Samsung attempting to block sales of Apple's iPhone 4S in France, Italy
Samsung announced the moves on the company's official global blog, revealing that separate preliminary injunction filings would be filed Wednesday in Paris, France, and Milano, Italy.
"Samsung's preliminary injunction requests in France and Italy will each cite two patent infringements related to wireless telecommunications technology, specifically Wideband Code Division Multiple Access (WCDMA) standards for 3G mobile handsets," the company said.
It continued: "Apple has continued to flagrantly violate our intellectual property rights and ride free on our technology. We believe it is now necessary to take legal action to protect our innovation."
Wednesday's move comes as no surprise, as reports from last month indicated that Samsung was planning legal action against Apple's next-generation iPhone before the device was even announced. Rumors ahead of Apple's iPhone 4S event suggested Samsung would file suit in Europe against whatever handset was eventually unveiled.
Samsung promised on Wednesday that it intends to file new injunctions against Apple and the iPhone 4S in other, unnamed countries after "further review."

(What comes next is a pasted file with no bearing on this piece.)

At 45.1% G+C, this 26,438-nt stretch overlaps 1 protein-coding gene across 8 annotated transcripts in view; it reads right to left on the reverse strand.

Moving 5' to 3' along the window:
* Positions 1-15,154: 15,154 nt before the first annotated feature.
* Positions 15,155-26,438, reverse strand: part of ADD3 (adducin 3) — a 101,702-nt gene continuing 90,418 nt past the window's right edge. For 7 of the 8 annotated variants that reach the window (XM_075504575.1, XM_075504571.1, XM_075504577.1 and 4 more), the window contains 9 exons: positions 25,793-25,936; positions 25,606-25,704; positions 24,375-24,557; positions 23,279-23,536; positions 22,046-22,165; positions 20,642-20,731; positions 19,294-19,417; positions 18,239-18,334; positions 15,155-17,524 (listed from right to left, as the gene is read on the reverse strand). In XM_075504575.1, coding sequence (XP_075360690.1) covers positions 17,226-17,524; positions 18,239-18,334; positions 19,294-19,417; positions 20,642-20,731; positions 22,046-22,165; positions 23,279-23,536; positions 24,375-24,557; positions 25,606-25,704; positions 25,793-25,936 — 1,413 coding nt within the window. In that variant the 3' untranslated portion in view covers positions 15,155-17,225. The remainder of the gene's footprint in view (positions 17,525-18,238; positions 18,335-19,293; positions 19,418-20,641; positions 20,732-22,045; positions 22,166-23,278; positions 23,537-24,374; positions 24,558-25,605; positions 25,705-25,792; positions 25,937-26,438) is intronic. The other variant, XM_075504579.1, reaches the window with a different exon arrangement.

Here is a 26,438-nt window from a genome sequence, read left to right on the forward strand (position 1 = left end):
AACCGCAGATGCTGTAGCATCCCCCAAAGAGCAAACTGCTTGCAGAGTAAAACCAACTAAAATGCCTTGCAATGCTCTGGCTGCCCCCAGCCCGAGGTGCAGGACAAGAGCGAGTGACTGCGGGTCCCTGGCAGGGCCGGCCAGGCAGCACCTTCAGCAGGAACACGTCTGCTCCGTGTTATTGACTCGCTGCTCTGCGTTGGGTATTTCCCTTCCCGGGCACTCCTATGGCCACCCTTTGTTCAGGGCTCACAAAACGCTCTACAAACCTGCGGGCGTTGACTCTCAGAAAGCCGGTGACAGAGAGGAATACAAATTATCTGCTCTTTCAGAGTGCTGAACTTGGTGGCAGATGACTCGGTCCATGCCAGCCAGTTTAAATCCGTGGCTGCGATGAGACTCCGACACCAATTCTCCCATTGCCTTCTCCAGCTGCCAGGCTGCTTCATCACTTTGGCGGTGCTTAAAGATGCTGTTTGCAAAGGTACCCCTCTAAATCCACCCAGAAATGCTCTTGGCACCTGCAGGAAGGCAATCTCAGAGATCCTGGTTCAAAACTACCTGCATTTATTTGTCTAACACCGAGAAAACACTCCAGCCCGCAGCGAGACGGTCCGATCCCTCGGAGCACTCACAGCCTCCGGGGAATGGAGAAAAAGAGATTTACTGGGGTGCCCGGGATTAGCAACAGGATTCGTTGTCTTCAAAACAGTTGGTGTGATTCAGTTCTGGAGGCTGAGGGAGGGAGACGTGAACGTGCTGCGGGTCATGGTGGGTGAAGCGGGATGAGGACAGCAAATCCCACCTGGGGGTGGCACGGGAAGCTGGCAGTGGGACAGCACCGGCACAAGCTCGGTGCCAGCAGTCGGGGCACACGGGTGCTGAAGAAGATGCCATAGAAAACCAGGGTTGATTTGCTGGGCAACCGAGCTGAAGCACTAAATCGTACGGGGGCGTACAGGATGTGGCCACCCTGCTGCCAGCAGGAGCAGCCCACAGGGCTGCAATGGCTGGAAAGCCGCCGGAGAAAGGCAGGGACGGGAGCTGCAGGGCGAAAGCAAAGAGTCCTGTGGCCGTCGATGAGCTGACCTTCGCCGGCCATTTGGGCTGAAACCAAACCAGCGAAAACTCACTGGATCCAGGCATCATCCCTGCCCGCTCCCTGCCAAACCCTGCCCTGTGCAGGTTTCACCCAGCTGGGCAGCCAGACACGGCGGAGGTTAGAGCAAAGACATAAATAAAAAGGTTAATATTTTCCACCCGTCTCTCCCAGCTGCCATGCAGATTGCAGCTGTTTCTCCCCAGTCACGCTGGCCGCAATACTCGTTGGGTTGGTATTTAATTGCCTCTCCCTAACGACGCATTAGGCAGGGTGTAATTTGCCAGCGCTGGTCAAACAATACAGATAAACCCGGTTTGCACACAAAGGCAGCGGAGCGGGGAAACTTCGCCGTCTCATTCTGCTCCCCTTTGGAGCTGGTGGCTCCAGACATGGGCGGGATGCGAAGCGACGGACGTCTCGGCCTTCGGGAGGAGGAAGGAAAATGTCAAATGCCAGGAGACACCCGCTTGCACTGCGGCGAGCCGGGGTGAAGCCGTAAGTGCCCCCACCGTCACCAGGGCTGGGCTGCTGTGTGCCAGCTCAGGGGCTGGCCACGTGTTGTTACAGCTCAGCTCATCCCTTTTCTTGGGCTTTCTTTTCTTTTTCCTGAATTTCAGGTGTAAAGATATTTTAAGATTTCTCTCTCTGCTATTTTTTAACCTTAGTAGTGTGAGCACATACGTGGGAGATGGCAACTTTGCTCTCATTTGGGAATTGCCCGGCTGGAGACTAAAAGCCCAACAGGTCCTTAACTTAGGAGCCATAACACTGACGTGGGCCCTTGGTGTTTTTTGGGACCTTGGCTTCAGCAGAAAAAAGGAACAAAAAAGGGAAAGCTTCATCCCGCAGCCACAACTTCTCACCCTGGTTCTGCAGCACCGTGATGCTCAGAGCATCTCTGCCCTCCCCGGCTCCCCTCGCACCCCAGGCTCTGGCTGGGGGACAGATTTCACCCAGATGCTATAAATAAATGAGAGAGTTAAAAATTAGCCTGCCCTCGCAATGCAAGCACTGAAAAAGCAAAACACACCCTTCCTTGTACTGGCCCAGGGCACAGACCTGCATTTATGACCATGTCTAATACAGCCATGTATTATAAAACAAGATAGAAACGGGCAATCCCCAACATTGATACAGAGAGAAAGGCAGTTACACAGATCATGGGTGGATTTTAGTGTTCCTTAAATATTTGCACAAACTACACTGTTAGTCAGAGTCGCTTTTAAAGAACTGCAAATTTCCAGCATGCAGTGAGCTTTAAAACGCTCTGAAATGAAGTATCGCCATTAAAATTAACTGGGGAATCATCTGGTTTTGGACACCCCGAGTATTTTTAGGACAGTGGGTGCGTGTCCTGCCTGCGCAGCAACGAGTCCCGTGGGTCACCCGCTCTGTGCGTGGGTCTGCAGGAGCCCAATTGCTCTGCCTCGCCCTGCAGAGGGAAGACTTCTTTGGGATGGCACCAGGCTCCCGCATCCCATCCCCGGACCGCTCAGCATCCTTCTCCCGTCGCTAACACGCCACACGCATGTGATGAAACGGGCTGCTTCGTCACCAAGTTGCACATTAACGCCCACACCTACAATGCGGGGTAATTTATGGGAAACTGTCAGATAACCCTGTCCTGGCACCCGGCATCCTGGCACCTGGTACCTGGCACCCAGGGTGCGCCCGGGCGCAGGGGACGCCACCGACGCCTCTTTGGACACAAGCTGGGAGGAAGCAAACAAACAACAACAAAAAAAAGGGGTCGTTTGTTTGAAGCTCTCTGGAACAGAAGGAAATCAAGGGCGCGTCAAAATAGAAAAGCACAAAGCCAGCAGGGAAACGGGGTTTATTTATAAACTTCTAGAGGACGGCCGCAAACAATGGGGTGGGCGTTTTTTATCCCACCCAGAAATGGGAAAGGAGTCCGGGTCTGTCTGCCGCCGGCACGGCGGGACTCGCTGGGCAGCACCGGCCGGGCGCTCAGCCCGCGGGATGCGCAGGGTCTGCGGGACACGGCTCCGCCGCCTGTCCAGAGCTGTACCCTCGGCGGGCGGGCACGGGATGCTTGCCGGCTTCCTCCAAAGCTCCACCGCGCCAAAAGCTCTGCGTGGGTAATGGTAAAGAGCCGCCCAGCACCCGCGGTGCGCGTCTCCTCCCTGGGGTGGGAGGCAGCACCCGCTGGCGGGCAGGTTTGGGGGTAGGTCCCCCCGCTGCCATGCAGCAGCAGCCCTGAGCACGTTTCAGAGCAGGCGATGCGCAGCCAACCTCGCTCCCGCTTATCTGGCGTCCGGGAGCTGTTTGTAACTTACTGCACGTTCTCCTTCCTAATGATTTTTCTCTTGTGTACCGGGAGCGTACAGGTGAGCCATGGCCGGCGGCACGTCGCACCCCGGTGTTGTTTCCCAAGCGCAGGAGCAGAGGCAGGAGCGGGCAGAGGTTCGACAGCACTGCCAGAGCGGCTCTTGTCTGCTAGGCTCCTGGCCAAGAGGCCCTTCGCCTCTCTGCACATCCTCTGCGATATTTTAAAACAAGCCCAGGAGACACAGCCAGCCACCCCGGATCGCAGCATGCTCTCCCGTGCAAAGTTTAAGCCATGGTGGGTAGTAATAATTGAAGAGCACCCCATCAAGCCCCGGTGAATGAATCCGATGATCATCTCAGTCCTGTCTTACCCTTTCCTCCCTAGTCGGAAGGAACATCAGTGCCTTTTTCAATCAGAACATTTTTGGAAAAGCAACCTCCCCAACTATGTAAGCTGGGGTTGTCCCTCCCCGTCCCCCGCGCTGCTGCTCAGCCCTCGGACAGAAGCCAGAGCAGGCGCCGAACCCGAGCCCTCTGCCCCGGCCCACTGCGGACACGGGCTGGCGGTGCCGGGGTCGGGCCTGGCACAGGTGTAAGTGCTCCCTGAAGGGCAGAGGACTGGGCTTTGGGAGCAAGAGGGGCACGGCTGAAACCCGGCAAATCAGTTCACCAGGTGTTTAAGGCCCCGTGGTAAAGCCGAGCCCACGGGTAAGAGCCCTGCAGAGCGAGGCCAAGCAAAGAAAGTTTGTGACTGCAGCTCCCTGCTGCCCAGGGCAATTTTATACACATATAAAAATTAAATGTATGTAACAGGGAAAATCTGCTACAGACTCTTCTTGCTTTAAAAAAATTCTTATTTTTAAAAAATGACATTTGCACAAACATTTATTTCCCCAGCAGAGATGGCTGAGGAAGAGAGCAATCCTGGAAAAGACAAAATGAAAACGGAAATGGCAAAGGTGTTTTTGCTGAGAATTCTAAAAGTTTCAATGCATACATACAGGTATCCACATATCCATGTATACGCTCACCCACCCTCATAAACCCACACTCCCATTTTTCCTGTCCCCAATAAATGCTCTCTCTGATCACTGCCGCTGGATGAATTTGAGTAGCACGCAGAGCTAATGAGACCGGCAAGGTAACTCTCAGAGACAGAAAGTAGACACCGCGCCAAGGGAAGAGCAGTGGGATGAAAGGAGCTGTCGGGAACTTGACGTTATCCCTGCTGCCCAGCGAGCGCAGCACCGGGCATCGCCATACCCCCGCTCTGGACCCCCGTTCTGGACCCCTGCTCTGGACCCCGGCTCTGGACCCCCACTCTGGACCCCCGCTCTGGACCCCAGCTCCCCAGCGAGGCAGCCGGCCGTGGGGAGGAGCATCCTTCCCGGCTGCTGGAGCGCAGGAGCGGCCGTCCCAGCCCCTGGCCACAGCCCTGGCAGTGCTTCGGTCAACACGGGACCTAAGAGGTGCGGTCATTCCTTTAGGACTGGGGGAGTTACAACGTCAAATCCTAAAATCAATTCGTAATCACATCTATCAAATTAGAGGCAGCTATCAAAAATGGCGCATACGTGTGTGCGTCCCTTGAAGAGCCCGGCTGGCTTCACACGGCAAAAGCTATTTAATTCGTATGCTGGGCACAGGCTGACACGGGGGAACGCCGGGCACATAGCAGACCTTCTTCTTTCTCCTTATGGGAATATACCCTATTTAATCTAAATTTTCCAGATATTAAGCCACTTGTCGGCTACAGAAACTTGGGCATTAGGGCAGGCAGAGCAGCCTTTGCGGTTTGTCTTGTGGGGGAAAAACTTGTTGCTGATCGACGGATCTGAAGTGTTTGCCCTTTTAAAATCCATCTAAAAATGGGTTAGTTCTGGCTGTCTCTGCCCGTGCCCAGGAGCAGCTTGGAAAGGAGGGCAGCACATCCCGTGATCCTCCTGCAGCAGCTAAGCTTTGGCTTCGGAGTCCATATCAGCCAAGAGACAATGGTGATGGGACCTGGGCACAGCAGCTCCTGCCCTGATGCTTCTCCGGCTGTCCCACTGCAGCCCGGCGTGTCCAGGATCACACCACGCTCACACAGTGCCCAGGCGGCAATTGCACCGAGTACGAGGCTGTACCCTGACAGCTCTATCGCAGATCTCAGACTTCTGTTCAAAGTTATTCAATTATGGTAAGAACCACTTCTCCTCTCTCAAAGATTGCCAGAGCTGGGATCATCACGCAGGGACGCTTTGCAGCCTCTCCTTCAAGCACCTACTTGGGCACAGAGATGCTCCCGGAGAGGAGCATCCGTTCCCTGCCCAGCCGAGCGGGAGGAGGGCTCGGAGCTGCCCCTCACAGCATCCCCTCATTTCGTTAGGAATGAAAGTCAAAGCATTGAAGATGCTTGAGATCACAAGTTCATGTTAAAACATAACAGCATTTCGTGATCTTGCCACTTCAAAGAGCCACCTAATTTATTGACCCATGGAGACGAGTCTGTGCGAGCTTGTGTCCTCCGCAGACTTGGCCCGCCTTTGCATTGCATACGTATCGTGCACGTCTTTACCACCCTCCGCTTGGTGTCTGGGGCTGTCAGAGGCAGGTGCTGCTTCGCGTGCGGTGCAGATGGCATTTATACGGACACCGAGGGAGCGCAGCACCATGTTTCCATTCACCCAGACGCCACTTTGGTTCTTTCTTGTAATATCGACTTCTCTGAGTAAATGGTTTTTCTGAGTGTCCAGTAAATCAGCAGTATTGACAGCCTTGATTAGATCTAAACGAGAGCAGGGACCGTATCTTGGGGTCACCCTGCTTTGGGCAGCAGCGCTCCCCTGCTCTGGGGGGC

"The infringed technology is essential to the reliable functioning of telecom networks and devices and Samsung believes that Apple's violation as being too severe and that the iPhone 4S should be barred from sales," the company said.
Barring any court in junctions similar to the ones Apple won against Samsung in Australia and Germany, Apple plans to launch its iPhone 4S next Friday, Oct. 14. While Samsung has sought to ban the handset in Italy, that country is not among the launch list of the U.S., Australia, Canada, France, Germany, Japan and the U.K.
Apple has said the iPhone 4S will roll out to 22 more countries by the end of October, including Italy. Other countries on that list are Austria, Belgium, Czech Republic, Denmark, Estonia, Finland, Hungary, Ireland, Latvia, Liechtenstein, Lithuania, Luxembourg, Mexico, Netherlands, Norway, Singapore, Slovakia, Slovenia, Spain, Sweden and Switzerland.